Whatever the case, it seems reasonable to think that there are many people in these nations for who Jesus died, and whom he intends to call out before the end. What a wonderfully strategic place to go to labor hard for the eternal fruit of the kingdom. There is nothing wrong with going to a country where there are already many Christians in order to contribute to the work of the kingdom. But if the opportunity arises, who would not want to be granted the honor to bring the light of the Gospel to a place, a culture where this are no other lights at all, where the need is as great as the number of sinful humans and the opportunity is as great as the wisdom and mercy of God.

    When thinking about why places are lost, we often think people are hard hearted. But that’s not necessarily the case. Time after time, we see it’s once people begin to hear the Gospel, God works in their lives to cause them to seek Him. Consider: Iran, Uzbekistan.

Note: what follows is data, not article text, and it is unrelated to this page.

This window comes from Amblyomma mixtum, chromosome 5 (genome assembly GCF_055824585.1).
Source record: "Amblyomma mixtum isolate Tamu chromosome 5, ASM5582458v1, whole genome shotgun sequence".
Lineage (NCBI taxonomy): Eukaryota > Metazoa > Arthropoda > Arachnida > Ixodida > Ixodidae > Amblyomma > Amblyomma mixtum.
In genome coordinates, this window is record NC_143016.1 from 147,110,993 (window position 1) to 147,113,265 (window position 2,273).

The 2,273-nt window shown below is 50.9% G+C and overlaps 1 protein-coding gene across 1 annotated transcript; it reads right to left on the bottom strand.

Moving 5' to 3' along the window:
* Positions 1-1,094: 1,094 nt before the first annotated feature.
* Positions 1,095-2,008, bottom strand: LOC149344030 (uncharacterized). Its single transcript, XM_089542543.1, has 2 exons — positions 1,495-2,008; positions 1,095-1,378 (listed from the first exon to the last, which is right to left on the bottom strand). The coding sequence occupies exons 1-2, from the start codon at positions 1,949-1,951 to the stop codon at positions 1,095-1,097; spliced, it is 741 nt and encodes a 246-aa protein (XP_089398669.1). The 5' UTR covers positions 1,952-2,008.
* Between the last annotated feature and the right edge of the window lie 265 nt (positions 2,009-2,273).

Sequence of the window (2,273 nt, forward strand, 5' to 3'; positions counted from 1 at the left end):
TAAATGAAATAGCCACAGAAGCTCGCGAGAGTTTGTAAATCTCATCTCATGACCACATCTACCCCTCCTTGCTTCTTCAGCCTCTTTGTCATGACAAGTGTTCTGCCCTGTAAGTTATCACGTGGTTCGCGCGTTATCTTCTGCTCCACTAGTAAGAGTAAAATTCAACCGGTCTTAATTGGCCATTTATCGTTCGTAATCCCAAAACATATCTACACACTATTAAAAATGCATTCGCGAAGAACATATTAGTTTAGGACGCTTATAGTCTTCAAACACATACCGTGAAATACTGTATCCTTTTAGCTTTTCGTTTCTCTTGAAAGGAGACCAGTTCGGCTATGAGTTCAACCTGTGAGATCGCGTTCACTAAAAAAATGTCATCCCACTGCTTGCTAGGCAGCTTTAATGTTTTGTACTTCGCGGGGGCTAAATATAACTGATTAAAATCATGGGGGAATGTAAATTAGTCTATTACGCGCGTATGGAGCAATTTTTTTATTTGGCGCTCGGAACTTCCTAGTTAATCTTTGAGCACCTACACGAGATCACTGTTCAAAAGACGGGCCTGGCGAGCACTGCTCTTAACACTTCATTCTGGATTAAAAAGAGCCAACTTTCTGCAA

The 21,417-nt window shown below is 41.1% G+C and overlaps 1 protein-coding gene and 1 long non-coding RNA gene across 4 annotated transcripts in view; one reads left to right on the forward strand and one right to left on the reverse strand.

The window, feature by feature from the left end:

4. To especially glorify God

    Ultimately, our deepest motivation for doing this should be the same one that drives us in all our work for Christ…a desire to see him glorified and lifted up among all peoples for his glory and their joy. And there seems to be a special glory for God in the eyes of the watching world, when the words of Habakkuk 2: 13 – 14, he displays his power over all opposition to his kingdom.

    Has not the Lord Almighty determined that the people’s labor is only fuel for the fire, that the nation exhaust themselves for nothing? For the earth will be filled with the glory of the Lord, as the waters cover the sea.